Facility expected to improve wastewater treatment capabilities and water quality
Spokane County, Wash., commissioners selected full-service engineering, procurement, construction and operations firm CH2M HILL to design, build and operate a new wastewater treatment facility.
In January 2009, Spokane County commissioners gave CH2M HILL the nod to begin the designing and permitting for the facility, valued at nearly $130 million. Spokane County's new Regional Water Reclamation Facility (RWRF) is expected to significantly improve its wastewater treatment capabilities, serve anticipated population growth and meet septic tank elimination goals, while improving water quality and the environment by reducing phosphorus and other nutrient discharges to the Spokane River. The design-build-operate (DBO) approach minimizes short-term capital expenses and long-term operational costs.
“CH2M HILL is committed to providing the county with the greatest possible value for its new water reclamation facility,” said Spokane County RWRF Engineering Manager Rick Smith. “A single-entity DBO provider delivering all phases of this project assures the county that one company is responsible and accountable for meeting project timelines, wisely managing public resources and protecting our environment for the next 20 years.”
The 8-million-gal-per-day (mgd) water reclamation facility will be expandable to 24 mgd and will use state-of-the-art membrane bioreactor and nutrient removal treatment to reduce phosphorus levels in the effluent to below 50 ppb.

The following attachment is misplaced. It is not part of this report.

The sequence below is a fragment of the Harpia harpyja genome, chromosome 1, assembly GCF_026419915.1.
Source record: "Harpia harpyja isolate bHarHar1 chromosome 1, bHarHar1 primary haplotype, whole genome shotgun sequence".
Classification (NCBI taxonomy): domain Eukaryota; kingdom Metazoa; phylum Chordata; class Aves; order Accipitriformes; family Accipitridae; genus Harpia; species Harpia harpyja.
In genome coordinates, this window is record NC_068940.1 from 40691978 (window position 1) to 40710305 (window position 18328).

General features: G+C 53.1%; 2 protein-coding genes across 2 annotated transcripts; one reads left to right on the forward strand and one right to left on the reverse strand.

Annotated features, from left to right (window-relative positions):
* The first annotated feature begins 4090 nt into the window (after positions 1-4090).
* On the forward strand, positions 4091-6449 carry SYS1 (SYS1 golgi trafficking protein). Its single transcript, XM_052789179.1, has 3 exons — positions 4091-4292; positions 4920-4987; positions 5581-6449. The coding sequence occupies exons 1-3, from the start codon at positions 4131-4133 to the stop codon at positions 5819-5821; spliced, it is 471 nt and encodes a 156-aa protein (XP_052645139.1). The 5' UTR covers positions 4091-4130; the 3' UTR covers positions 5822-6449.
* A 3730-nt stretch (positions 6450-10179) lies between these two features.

CH2M HILL will design the facility with a focus on minimizing the environmental impact. The firm’s sustainable-design approach not only ensures that the facility will meet regulatory requirements and leverage the best available treatment methods, but it is also crucial to the plant’s operations. The sustainable design allows energy recovered through digester gas production, process heating and co-generation systems to generate electricity to help run the facility. A U.S. Green Building Council Leadership in Energy and Environmental Design Silver rating will be met for several key buildings. The design team also has committed to subcontract construction work to local business enterprises to support the local economy and retain as much work (and the county’s investment) within surrounding communities.
The plant, expected to begin operations in 2012, will be operated by CH2M HILL for 20 years.